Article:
11 FOG u Temp/Dew Point Temp spread is 2ºC (4 ºF) and narrowing condensation/ fog/low clouds should be expected. Your book says (5 ºF) u Water vapor must condense for fog to form. If there are no condensation nuclei present then even with 100% relative humidity, fog will not form. u Salt, dust combustion by products, smoke are all classified as condensation nuclei

12 FOG u Fog is a surface based cloud composed of either water droplets or ice crystals. u With the right conditions fog can form very quickly (few minutes) VFR-IFR. u Q Q u Be very cautious flying when the temp/ D.P.T. spread is close and getting closer.

13 FOG FORMATION u Fog or a cloud may form by: u #1. cooling air to its dew point, u #2. by adding moisture to the air or condensation nuclei.

14 FOG u Radiation Fog = Fog that forms on a clear calm night or day break when the surface of the earth is cooled by radiation until the temperature of the air near the the surface is below its initial dew point temp. Restricted to land because water surfaces cool little from nighttime radiation. Usually burns off rapidly after sunrise. u wind of 5 kts or less mix the air and deepen the fog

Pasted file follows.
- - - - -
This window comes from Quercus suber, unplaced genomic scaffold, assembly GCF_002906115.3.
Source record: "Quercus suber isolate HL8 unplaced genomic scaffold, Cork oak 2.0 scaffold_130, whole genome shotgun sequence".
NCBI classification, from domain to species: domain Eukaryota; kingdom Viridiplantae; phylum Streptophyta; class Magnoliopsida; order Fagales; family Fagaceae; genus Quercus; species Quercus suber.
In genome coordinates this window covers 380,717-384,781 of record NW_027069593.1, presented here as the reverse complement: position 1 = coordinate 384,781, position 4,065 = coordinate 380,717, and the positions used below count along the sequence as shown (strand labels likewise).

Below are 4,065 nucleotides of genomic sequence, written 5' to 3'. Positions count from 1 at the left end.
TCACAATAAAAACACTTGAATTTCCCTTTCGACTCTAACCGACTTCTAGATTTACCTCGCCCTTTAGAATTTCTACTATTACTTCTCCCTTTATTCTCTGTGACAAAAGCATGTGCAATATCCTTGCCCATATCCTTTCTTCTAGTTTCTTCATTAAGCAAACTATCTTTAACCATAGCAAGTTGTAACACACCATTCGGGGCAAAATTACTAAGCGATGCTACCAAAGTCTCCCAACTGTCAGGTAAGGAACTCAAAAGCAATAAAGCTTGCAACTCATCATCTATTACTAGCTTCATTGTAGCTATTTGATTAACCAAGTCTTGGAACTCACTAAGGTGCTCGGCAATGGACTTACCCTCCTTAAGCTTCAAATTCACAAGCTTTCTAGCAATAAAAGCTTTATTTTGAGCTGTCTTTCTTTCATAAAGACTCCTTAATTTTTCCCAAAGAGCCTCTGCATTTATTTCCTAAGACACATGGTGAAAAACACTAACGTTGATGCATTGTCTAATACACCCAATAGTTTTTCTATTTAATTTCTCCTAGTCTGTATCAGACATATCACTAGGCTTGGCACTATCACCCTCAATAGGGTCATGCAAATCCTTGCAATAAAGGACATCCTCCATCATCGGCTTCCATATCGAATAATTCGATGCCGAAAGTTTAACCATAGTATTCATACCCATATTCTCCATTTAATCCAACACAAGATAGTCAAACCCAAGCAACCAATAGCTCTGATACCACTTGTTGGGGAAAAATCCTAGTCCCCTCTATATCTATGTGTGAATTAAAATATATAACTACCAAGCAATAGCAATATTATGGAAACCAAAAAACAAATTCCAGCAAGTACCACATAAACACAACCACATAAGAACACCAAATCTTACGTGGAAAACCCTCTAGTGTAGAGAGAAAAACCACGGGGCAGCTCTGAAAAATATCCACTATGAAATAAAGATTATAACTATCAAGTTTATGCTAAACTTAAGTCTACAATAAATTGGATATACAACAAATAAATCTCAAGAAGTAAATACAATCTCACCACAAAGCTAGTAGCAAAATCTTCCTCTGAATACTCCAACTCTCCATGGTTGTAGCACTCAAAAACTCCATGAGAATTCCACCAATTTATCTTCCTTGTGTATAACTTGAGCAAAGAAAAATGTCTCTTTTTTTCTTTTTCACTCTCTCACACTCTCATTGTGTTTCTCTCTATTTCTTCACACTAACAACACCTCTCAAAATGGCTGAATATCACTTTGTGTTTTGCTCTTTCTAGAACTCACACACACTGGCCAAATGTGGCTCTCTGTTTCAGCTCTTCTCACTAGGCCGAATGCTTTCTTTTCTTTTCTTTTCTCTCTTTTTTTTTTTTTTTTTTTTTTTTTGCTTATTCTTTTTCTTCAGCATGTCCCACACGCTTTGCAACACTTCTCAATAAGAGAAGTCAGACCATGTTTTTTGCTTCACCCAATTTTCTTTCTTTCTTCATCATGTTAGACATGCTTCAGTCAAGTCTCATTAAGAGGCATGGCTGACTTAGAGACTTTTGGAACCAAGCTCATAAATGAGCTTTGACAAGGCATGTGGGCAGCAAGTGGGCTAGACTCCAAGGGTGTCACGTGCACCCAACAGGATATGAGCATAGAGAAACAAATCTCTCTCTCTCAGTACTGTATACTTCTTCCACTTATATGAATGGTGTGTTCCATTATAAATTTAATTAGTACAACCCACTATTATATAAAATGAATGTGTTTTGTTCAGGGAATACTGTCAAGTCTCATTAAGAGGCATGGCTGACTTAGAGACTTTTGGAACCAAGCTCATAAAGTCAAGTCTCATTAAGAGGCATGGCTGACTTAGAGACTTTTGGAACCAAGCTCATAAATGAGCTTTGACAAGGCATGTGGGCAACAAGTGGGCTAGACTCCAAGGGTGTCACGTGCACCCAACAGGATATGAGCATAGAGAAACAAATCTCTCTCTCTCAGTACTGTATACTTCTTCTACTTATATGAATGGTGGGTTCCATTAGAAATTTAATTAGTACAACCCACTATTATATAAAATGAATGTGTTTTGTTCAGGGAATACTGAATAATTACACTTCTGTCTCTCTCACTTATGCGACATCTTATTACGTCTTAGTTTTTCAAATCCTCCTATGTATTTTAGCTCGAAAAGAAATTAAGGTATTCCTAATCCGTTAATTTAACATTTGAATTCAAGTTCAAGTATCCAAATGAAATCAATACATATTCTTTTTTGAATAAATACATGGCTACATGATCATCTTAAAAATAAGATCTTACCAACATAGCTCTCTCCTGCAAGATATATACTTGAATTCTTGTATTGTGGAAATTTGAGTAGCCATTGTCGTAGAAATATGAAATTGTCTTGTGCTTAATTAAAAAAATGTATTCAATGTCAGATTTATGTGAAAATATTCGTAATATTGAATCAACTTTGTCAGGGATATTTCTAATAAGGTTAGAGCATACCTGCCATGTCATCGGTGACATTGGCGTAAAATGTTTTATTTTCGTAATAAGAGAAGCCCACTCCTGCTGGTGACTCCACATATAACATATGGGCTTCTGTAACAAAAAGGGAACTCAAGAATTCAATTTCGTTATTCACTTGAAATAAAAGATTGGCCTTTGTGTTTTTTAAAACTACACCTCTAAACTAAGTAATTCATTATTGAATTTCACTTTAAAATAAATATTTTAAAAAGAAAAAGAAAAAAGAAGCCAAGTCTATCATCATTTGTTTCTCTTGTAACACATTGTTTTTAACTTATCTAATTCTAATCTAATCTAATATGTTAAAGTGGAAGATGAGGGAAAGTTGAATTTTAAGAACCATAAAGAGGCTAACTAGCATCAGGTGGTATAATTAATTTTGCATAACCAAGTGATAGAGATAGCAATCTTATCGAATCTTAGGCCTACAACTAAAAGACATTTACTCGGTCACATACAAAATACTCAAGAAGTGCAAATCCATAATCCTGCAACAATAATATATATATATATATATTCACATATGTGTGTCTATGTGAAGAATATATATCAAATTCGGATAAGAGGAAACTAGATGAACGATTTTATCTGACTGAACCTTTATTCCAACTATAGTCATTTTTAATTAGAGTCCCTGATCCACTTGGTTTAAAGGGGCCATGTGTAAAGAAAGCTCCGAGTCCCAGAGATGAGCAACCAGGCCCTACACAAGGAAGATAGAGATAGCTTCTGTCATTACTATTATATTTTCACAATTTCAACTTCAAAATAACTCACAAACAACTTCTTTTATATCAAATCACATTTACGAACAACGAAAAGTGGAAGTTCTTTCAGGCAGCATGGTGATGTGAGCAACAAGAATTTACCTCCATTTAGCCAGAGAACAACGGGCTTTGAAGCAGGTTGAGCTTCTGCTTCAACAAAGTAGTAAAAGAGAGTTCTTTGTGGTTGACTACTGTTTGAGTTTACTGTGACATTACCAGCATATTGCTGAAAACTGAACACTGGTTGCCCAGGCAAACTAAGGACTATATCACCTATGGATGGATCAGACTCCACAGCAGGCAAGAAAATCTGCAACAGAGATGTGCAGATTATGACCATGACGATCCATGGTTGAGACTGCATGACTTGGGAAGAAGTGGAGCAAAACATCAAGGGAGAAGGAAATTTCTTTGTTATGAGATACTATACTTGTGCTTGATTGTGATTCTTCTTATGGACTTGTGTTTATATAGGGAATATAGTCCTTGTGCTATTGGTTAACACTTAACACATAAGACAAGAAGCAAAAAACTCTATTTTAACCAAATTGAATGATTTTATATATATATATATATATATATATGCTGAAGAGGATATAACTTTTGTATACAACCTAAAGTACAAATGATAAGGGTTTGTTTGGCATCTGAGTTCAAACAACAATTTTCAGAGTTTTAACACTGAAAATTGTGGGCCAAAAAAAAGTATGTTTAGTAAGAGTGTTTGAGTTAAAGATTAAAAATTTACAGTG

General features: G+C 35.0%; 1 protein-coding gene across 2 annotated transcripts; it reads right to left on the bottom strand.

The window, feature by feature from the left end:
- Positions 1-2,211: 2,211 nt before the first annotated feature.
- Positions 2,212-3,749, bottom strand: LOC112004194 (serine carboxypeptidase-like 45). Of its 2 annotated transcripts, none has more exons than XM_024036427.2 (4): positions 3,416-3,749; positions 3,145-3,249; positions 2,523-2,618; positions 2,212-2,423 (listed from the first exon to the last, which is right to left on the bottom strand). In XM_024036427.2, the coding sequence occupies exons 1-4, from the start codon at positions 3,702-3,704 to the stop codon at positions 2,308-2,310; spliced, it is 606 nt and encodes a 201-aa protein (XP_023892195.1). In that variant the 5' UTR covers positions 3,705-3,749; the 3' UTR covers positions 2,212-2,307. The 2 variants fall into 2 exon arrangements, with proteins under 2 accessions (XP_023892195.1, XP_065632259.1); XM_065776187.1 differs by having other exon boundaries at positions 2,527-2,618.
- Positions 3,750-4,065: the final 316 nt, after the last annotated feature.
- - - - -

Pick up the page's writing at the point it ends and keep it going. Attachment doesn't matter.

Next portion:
15 FOG u Radiation Fog =most conducive to form on warm, moist air over low, flatland areas on clear, calm nights


17 ADVECTION FOG u Moist air moves over colder ground or water u common along the coastal areas u deepens with winds up to 15 kts depends on the wind to exist u More than 15 kts tends to lift it into low stratus u Moves in rapidly with the wind day or night and more persistent

18 FOG u Advection Fog = forms when moist air moves over colder ground or water. Common along coastal areas. At sea it is called sea fog.